The Andrew Jackson of the Middle East

The ugly side of Moshe Feiglin


Yesterday, Reason published a profile of Moshe Feiglin, an Israeli politician whose views remind me of Andrew Jackson's: He wants more liberty for his own people while giving the Gazans the Cherokee treatment. The article includes a link to Feiglin's recent open letter to Benjamin Netanyahu but only quotes a few words from it; I thought I'd post a longer selection, just to underline how ugly it gets:

One state, one people, and a one-way ticket out of town.

What is required now is for Israel to internalize the fact that Oslo is finished: That this is our country—our country exclusively, including Gaza. There are no two states, and there are no two peoples. There is only one state for one people….

Israel must take the following action:

A. The IDF will designate certain open areas on the Sinai border, adjacent to the sea, in which the civilian population will be gathered, far from the built-up areas that are used for rocket launches and tunneling. In these areas, tent encampments will be established, until relevant emigration destinations are determined. Electricity and water supply to the formerly populated areas will be disconnected.

B. The formerly populated areas will be shelled with maximum fire power. The entire civilian and military infrastructure of Hamas, its means of communication and of logistics, will be destroyed entirely—down to their foundations.

C. The IDF will divide the Gaza Strip laterally and crosswise, significantly widen the roads, take control of commanding positions, and destroy nests of resistance—if any remain.

D. Israel will start to locate destination countries and immigration quotas for the refugees from Gaza. Those who wish to emigrate will be given a generous economic support package and will arrive at the receiving countries with significant economic capabilities.

E. Those who insist on staying, contingent on proof that they have no affiliation with Hamas, will be required to publicly sign a declaration of loyalty to Israel. They will then receive a blue ID card similar to that of the Arabs of East Jerusalem.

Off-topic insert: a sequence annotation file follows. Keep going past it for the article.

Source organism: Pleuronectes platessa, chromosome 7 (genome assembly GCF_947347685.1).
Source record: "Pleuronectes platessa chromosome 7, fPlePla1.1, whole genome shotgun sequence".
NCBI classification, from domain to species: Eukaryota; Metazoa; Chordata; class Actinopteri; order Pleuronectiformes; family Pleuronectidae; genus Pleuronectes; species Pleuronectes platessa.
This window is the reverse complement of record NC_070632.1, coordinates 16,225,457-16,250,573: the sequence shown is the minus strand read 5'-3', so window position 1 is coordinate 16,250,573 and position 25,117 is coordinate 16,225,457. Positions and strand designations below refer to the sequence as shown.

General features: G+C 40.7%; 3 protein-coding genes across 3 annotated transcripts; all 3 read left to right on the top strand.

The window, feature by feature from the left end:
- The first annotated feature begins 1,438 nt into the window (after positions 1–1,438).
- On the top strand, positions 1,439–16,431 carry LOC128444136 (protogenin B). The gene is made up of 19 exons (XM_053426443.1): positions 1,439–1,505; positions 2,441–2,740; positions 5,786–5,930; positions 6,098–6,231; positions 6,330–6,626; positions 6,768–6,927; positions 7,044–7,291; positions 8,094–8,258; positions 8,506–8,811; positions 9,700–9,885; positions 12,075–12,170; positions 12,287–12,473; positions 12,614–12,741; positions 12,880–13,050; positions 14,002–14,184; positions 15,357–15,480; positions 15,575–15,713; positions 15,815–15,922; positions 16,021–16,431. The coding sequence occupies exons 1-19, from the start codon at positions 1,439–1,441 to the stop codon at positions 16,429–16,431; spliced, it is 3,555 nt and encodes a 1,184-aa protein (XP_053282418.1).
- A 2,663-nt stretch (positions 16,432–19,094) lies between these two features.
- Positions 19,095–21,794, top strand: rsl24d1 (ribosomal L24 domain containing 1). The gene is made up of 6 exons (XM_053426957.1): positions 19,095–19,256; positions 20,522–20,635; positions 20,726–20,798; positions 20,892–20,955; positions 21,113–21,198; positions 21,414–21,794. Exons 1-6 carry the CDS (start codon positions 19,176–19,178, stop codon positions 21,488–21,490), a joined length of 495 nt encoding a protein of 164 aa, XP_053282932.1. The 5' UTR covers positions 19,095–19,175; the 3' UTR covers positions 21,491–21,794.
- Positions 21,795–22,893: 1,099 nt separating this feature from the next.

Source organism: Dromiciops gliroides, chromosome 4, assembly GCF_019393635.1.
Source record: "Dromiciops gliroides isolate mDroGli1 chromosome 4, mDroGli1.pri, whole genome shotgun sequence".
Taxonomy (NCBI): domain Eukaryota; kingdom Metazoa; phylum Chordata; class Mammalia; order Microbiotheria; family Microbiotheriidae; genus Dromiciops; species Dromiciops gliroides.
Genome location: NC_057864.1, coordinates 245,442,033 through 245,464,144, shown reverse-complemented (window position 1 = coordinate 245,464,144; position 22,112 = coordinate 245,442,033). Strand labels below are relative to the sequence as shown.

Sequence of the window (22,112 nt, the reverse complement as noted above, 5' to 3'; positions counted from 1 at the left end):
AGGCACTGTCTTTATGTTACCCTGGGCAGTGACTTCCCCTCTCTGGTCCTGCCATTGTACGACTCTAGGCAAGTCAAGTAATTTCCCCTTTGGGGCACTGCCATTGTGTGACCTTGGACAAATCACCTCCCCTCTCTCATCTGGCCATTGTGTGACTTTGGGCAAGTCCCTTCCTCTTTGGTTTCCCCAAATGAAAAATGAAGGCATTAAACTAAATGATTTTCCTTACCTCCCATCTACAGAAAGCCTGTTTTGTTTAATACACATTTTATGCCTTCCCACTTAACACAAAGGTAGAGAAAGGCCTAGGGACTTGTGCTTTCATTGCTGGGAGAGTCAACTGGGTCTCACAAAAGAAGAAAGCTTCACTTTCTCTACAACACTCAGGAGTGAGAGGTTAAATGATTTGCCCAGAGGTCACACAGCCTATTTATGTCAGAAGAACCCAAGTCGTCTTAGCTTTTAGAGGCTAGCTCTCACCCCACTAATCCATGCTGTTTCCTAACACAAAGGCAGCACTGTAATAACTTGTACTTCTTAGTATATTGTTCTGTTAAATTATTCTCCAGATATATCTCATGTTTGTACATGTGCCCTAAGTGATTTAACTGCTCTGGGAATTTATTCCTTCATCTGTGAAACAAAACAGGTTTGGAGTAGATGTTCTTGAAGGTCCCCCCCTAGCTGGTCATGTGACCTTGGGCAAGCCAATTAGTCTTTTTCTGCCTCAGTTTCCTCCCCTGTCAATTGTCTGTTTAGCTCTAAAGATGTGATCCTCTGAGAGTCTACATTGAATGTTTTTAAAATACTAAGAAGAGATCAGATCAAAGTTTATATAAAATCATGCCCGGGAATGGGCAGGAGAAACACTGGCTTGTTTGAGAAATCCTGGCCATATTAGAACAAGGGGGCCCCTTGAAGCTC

F. When the fighting will end, Israeli law will be extended to cover the entire Gaza Strip. The people expelled from Gush Katif [that is, the Israeli settlers removed in 2005] will be invited to return to their towns and villages and the city of Gaza and its suburbs will be rebuilt as Israeli tourist and commercial cities.

Feiglin has also rejected the idea that Israeli Arabs should be fully equal citizens and called for the government to use live bullets against Palestinian protesters.

When The New American, the John Birch magazine, interviewed Feiglin last year, he claimed that his worldview was "very similar to the libertarian concept." It may be similar where conscription, marijuana, marriage, and U.S. aid are concerned, but unfortunately Feiglin's opinions do not stop there. I have a big-tent vision of libertarianism, but that tent isn't big enough for ideas like forcing civilians into camps, holding them there indefinitely while "destination countries" are found, shelling the homes they left behind, and telling them that if they want to return they'll have to accept a second-class citizenship.


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  1. Just send the Palestinians to Madagascar. That plan worked so well last time.

  2. Huh. I didn’t know Cytotoxic was an Israeli lawmaker.

    1. Cytotoxic makes this guy look like a moderate.

      1. Agreed. I didn’t hear this guy declaring people non-persons.

        1. You didn’t hear me do that either.

      2. Meh. His plan is too complex for me. I would just bomb and invade the Gaza Strip until they stop fighting. No camps, no restraint.

  3. After a few years of constant bombardment, we might feel the same. Luckily this is unworkable.

    1. 9/11 was enough to turn the most peace-loving New York sophisticate into a pants-shitting cold warrior. If America was similarly situated, the analogue of Gaza and the West Bank would be a parking lot.

  4. If he really is an Andrew Jackson, I expect he will be challenging Jesse to a duel.

  5. You are being very insulting to the Cherokee, Jesse.

    1. …How?

      1. The implied comparison.

  6. Loyalty oaths; is there anything they cannot fix?

    1. Well, I did really want to kill you and all your people, but…that oath, man. That’s some powerful stuff.

  7. So he’s going on the next round of 20 Shekel notes?

  8. Forced relocation under threat of violence and death…hmm…seems to me that somebody tried that with a group of people. If only I could remember the particulars.

    1. It’s a time-honored tradition dating back to ancient times, much like slavery and autocracy.